Johns Hopkins Gazette: March 13, 1995

Stars Smile on Astro-2 and HUT Team


By Emil Venere

     A combination of expert planning and lucky timing have made
the Astro-2 observatory a dream come true for Hopkins
astrophysicists.

     "Absolutely fantastic," said Arthur Davidsen, professor in
the Department of Physics and Astronomy, who leads the Hopkins
Ultraviolet Telescope project.

     "Just great," said Gerard Kriss, HUT project scientist.

     "We are getting dynamite stuff," said another Hopkins
astronomer, William Blair. 

     Nobody really expected the orbiting observatory to be this
successful.

     "The gods are with us on this mission; I cannot believe it,"
Dr. Blair added.

     HUT is one of three ultraviolet telescopes in the Astro-2
observatory, now being operated in the space shuttle Endeavour,
which is scheduled to land 2:54 p.m. Friday, March 17, at Kennedy
Space Center in Cape Can-averal, Fla.

     Since Endeavour took off early March 2, scientists have been
treated to a series of unusual cosmic events, accented by the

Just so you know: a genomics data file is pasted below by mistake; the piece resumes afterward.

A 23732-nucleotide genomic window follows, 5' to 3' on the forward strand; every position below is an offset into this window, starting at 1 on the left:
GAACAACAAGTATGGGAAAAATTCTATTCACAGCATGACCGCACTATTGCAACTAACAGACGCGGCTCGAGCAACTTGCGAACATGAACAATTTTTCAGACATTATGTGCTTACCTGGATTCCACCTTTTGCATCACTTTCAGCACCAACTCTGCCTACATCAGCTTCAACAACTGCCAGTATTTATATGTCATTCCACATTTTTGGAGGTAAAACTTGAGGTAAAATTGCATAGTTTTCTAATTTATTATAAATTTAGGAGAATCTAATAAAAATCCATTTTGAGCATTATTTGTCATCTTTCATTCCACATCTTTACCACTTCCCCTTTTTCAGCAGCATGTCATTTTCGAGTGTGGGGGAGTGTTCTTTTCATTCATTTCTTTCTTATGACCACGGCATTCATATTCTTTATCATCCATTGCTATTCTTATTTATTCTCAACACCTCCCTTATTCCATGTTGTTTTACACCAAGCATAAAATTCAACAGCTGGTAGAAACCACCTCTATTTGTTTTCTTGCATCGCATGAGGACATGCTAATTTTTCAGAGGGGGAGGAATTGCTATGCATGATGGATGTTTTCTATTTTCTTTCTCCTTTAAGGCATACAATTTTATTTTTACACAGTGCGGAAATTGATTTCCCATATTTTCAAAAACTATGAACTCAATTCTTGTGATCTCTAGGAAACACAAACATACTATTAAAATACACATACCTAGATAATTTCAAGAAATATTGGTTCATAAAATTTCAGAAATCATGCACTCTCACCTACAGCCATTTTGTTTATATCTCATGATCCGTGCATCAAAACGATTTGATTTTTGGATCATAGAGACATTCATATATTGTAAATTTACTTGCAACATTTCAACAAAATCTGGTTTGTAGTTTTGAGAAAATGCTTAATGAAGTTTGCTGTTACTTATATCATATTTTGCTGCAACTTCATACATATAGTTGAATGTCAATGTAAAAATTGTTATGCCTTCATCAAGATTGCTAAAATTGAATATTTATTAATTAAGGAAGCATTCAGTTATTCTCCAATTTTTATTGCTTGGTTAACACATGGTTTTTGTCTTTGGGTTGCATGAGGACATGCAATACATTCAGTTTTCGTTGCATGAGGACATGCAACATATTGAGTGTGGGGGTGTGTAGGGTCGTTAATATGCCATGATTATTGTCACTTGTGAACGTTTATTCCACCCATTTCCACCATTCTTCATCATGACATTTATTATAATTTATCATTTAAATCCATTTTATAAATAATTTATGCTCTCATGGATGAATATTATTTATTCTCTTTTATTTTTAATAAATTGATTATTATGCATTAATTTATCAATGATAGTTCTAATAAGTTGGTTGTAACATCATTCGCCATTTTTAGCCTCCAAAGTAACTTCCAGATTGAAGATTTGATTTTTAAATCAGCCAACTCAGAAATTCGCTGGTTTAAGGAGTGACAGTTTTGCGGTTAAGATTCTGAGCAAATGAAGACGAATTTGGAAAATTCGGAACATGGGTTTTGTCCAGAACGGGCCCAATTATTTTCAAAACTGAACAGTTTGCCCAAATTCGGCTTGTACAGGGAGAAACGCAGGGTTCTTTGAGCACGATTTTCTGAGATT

telescope's exceptional performance. With each successive day
came another revelation about the observatory's good fortune. 

    HUT made a string of unprecedented observations of an object
near the edge of the universe, for research that may at last find
the hypothetical "intergalactic medium" presumably produced at
the beginning of time.

    Shortly after Endeavour's launch, astronomers in Hawaii
discovered a major volcanic eruption taking place on Jupiter's
moon Io--perfect timing for scientists using HUT's unique ability
to study the Jovian system.

    Last Tuesday morning HUT astronomers were stunned when they
learned that a special type of galaxy that varies in brightness
apparently was peaking at the ideal time for HUT astronomers,
giving researchers extremely sharp spectrographic data. The
object, called a Seyfert galaxy, had grown five times brighter
than it was during the Astro-1 mission in December 1990.

    The next day, HUT astronomers found themselves marveling at
yet another instance of uncanny timing. An object called a
cataclysmic variable was on the verge of going into a period of